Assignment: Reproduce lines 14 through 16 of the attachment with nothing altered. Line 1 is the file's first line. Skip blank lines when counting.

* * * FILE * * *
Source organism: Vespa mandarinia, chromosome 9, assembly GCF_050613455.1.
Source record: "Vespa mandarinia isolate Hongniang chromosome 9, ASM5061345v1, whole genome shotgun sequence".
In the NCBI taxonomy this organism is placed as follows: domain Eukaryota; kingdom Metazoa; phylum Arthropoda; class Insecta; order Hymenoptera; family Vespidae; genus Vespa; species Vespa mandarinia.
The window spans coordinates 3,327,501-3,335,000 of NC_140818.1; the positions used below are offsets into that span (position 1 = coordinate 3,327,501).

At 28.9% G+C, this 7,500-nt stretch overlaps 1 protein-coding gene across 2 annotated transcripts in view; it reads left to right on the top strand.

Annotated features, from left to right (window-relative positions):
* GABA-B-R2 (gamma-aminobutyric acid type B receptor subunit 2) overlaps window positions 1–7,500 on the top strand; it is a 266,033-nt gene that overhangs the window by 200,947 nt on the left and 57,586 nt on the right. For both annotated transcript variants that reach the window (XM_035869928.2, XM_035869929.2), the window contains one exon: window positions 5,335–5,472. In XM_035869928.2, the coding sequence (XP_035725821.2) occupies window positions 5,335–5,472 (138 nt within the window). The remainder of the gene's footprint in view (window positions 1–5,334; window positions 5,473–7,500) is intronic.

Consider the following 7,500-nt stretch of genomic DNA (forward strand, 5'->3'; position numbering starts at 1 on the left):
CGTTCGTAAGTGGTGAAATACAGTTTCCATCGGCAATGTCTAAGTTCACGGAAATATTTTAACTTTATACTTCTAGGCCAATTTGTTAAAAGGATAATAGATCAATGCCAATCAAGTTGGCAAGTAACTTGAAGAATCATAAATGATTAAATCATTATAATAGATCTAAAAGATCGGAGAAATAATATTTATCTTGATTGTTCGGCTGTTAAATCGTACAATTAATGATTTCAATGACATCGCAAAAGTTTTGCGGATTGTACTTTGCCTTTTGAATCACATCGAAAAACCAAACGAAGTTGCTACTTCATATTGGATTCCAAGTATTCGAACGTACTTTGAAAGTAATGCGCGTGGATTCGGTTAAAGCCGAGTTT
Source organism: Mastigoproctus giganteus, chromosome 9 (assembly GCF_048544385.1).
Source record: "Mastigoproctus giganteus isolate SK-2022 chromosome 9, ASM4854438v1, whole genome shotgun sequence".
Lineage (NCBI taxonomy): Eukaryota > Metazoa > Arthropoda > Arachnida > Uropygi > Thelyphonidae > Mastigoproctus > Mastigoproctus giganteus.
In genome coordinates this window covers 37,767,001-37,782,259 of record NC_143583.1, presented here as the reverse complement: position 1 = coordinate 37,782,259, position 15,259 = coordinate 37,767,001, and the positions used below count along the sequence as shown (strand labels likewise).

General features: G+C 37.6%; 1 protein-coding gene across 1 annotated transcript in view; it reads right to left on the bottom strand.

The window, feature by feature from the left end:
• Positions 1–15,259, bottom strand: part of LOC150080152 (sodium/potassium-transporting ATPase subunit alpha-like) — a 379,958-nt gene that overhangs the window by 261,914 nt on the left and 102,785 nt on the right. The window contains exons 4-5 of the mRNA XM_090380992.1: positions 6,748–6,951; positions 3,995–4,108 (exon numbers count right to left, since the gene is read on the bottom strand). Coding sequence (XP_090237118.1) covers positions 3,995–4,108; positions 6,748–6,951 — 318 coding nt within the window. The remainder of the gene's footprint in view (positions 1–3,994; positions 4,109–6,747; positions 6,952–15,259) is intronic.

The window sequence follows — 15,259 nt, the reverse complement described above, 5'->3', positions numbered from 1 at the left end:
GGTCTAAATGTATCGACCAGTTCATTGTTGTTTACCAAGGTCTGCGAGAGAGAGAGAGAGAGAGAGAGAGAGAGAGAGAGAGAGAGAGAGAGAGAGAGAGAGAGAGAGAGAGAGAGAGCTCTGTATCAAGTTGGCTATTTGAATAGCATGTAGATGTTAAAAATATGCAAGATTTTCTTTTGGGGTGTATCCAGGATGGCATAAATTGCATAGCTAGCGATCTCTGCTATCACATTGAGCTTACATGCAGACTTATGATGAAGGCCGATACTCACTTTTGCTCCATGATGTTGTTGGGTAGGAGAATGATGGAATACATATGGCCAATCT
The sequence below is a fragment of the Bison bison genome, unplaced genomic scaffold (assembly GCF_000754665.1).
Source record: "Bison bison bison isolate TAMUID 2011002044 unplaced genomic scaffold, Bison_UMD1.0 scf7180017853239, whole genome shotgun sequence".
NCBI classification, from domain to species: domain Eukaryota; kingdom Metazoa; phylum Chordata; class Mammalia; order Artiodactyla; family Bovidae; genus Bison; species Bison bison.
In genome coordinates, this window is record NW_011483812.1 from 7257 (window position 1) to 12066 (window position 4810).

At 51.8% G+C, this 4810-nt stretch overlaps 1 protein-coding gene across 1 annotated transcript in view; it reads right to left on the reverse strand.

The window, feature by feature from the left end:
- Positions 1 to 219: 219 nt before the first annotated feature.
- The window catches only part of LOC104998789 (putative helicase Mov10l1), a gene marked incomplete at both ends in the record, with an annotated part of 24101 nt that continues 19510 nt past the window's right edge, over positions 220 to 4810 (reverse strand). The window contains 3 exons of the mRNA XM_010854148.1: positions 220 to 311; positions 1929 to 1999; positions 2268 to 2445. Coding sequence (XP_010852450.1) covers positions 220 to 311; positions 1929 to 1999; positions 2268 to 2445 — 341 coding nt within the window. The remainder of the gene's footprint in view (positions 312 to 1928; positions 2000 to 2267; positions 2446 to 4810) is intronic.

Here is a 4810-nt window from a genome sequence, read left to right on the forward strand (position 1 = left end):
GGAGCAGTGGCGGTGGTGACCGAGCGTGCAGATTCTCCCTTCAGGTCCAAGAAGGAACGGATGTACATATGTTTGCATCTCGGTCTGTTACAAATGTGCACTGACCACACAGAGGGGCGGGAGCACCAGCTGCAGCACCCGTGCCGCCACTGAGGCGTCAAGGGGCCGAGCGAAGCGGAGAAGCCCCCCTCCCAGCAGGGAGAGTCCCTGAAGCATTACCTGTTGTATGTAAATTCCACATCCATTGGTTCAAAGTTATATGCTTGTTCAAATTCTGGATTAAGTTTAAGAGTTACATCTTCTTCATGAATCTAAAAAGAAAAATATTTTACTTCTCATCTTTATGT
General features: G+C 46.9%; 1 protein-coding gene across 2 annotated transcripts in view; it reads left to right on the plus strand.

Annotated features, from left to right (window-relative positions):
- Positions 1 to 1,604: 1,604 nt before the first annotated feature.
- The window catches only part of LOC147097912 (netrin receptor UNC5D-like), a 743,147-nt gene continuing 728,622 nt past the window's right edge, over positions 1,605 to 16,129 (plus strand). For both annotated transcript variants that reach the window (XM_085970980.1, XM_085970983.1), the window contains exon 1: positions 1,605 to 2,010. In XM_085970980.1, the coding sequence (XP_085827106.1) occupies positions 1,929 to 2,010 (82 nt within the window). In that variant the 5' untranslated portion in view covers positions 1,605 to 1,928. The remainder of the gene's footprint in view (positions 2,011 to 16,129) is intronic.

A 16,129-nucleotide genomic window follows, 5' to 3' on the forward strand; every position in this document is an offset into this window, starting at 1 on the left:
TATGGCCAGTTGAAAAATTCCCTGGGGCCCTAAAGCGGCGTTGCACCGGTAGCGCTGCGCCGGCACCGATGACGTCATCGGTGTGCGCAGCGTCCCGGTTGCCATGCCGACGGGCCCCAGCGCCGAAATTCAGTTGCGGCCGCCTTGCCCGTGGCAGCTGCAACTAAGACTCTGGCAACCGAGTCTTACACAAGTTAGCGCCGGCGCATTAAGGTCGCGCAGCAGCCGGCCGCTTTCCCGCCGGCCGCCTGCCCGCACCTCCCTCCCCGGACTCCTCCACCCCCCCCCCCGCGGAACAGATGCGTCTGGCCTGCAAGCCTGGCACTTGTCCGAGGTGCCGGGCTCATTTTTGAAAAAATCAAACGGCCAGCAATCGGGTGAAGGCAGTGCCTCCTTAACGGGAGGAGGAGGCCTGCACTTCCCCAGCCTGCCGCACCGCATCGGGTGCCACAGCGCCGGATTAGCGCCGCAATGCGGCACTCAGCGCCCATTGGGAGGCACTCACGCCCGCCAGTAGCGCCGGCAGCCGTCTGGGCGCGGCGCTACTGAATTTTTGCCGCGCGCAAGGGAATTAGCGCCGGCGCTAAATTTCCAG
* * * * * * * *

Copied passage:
General features: G+C 37.6%; 1 protein-coding gene across 1 annotated transcript in view; it reads right to left on the bottom strand.

The window, feature by feature from the left end:
• Positions 1–15,259, bottom strand: part of LOC150080152 (sodium/potassium-transporting ATPase subunit alpha-like) — a 379,958-nt gene that overhangs the window by 261,914 nt on the left and 102,785 nt on the right. The window contains exons 4-5 of the mRNA XM_090380992.1: positions 6,748–6,951; positions 3,995–4,108 (exon numbers count right to left, since the gene is read on the bottom strand). Coding sequence (XP_090237118.1) covers positions 3,995–4,108; positions 6,748–6,951 — 318 coding nt within the window. The remainder of the gene's footprint in view (positions 1–3,994; positions 4,109–6,747; positions 6,952–15,259) is intronic.